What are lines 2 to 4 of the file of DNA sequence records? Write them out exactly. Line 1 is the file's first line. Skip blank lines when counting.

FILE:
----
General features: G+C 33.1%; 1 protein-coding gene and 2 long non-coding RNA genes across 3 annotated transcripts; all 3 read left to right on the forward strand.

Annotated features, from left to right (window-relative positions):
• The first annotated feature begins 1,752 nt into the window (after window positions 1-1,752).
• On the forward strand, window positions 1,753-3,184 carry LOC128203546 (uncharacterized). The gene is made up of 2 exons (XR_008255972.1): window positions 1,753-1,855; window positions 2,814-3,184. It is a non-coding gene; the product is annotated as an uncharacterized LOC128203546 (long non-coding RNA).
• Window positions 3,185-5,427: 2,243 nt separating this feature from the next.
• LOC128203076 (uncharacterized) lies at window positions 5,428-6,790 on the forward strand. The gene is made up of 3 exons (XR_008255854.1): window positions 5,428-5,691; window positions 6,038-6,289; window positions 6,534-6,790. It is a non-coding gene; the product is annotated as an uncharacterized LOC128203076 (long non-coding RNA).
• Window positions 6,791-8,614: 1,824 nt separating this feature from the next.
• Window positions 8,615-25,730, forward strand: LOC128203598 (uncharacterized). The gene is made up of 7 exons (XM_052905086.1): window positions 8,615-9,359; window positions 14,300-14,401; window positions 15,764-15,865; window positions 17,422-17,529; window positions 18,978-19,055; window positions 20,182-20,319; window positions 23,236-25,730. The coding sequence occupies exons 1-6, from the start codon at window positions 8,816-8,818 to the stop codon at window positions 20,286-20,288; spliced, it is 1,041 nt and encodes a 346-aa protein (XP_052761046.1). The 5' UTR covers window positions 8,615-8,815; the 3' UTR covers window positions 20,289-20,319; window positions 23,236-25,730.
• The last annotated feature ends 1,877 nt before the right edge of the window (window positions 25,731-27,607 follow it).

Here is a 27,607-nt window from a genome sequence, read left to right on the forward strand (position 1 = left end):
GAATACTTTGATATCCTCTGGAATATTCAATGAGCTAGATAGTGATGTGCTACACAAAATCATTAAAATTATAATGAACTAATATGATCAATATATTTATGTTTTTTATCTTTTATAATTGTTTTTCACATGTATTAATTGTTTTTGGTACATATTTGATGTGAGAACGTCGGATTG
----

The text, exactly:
Annotated features, from left to right (window-relative positions):
• The first annotated feature begins 1,752 nt into the window (after window positions 1-1,752).
• On the forward strand, window positions 1,753-3,184 carry LOC128203546 (uncharacterized). The gene is made up of 2 exons (XR_008255972.1): window positions 1,753-1,855; window positions 2,814-3,184. It is a non-coding gene; the product is annotated as an uncharacterized LOC128203546 (long non-coding RNA).